Raleigh, Durham, Chapel Hill Museum Exhibits
See "Picturing Nam: U.S. Military Photography of the Vietman War," a traveling exhibit that features 41 stunning images taken by military photographers stationed in Vietnam to document American Armed Forces activities.
Photo courtesy of the National Archives and Records Administration
"Picturing Nam: U.S. Military Photography of the Vietnam War"
Through March 18
On loan from the National Archives, this traveling exhibit features selections from the hundreds of thousands of photographs taken by military photographers stationed in Vietnam to document American Armed Forces activities. The 41 images comprise the photographic themes of landscapes, objects and faces, and give an intimate and ground-up view of the war and those who fought it. Free. North Carolina Museum of History, 5 E. Edenton St., Raleigh. 919-807-7900. ncmuseumofhistory.org.
"Beyond Curie: A Celebration of Women in Science"
Opens March 24
This exhibit features 40 women scientists, mathematicians and engineers who have made incredible advances in their fields, but never earned the recognition they deserve. They include all 16 female winners of the Nobel Prize in Physics, Chemistry and Medicine/Physiology, and many others. Free. North Carolina Museum of Natural Sciences, 11 W. Jones St., Raleigh. 919-707-9950. naturalsciences.org.
"American Red Cross: Healing the Warrior’s Heart through Art"
Through April 1
This powerful exhibit features more than 20 paintings and three sculptures created by U.S. Marines who were wounded while serving. The Marines completed the artwork under the guidance of world-renowned artist Craig Bone as part of an art therapy program for Wounded Warrior Battalion–East, based out of Camp Lejeune, North Carolina. Free. North Carolina Museum of History, 5 E. Edenton St., Raleigh. 919-807-7900. ncmuseumofhistory.org.
Through April 30
Enjoy a rare opportunity to view the historic North Carolina 1868 Constitution inside the museum's permanent exhibit, "The Story of North Carolina." The state’s constitution brought about change in post-Civil War North Carolina, most notably granting rights and privileges to emancipated former slaves. It remained as law until the 1972 Constitution took its place.The document is stored in the vault of the State Archives of North Carolina and is rarely on public view due to its fragile nature. Free. North Carolina Museum of History, 5 E. Edenton St., Raleigh. 919-807-7900. ncmuseumofhistory.org.
"The Shape of Fashion"
Through May 6
This exhibit showcases 10 different fashionable silhouettes, including six represented by artifacts, that show changing trends of dress from the 1800s to the 1900s. The clothing chosen for this exhibit comes from the museum’s extensive collection of textiles and features ball gowns, afternoon dresses and a few examples of men’s and children’s clothing. Free. North Carolina Museum of History, 5 E. Edenton St., Raleigh. 919-807-7900. ncmuseumofhistory.org.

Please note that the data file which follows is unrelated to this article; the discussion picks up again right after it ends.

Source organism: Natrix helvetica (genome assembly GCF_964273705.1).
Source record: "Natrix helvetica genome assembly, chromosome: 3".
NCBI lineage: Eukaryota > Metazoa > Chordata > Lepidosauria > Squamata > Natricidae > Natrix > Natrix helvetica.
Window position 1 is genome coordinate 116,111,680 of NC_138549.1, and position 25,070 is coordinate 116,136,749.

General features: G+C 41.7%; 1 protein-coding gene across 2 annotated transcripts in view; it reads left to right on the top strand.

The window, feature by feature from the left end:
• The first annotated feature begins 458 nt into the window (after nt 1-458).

"Mazes and Brain Games"
Through Sept. 3
This family-friendly exhibit features a collection of more than 60 puzzling experiences to inspire exploration and ingenuity. "Mazes and Brain Games" offers mind-bending adventures, 3-D puzzles and full-body games. Test your perceptions in the maze of illusions, run a marathon with your fingers on the Finger Mazes, or become a “webmaster” by climbing through an intricate web of ropes without getting tangled in the Web Maze. Readjust your senses and experiment with light, shadow, fluorescence and a music interactive in the black-lit Cosmic Games room. Purchase tickets online. $5/person ages 3 and older, free for museum members. North Carolina Museum of Natural Sciences, 11 W. Jones St., Raleigh. 919-707-9950. naturalsciences.org.
"North Carolina and World War I"
Through Jan. 6, 2019
This exhibit, covering more than 6,500 square feet of gallery space, showcases North Carolina during World War I. See a reproduction field hospital, floor-to-ceiling murals, historic film footage, interactive video and more than 500 artifacts. Visitors can wind their way through a life-size trench system—complete with eight-foot-high, mud-plastered walls; hundreds of sandbags; and the lights and sounds of battle. The stories of numerous Tar Heel soldiers are distributed throughout the exhibit and include a special showcase of the African American 92nd Division. Discover these North Carolina connections to the Great War, and see firsthand how battle affected the state abroad and at home. Free. North Carolina Museum of History, 5 E. Edenton St., Raleigh. 919-807-7900. ncmuseumofhistory.org.
Photo courtesy of the North Carolina Museum of History